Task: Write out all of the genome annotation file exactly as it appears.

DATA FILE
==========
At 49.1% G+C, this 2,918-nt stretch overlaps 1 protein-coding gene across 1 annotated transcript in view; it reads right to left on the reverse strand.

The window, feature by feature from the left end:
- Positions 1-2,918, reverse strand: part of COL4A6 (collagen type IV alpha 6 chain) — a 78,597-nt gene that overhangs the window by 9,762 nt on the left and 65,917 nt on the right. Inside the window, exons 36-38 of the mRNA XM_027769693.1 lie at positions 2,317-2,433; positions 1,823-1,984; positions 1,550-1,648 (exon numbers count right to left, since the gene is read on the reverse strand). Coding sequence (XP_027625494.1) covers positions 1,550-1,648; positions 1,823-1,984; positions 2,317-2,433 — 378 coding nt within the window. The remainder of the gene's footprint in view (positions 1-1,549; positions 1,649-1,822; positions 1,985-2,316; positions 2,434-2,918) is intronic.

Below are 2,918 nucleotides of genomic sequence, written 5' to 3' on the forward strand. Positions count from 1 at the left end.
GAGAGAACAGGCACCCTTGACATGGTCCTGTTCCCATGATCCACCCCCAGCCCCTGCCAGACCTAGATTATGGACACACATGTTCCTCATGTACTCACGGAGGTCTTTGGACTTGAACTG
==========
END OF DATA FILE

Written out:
At 49.1% G+C, this 2,918-nt stretch overlaps 1 protein-coding gene across 1 annotated transcript in view; it reads right to left on the reverse strand.

The window, feature by feature from the left end:
- Positions 1-2,918, reverse strand: part of COL4A6 (collagen type IV alpha 6 chain) — a 78,597-nt gene that overhangs the window by 9,762 nt on the left and 65,917 nt on the right. Inside the window, exons 36-38 of the mRNA XM_027769693.1 lie at positions 2,317-2,433; positions 1,823-1,984; positions 1,550-1,648 (exon numbers count right to left, since the gene is read on the reverse strand). Coding sequence (XP_027625494.1) covers positions 1,550-1,648; positions 1,823-1,984; positions 2,317-2,433 — 378 coding nt within the window. The remainder of the gene's footprint in view (positions 1-1,549; positions 1,649-1,822; positions 1,985-2,316; positions 2,434-2,918) is intronic.

Below are 2,918 nucleotides of genomic sequence, written 5' to 3' on the forward strand. Positions count from 1 at the left end.
GAGAGAACAGGCACCCTTGACATGGTCCTGTTCCCATGATCCACCCCCAGCCCCTGCCAGACCTAGATTATGGACACACATGTTCCTCATGTACTCACGGAGGTCTTTGGACTTGAACTG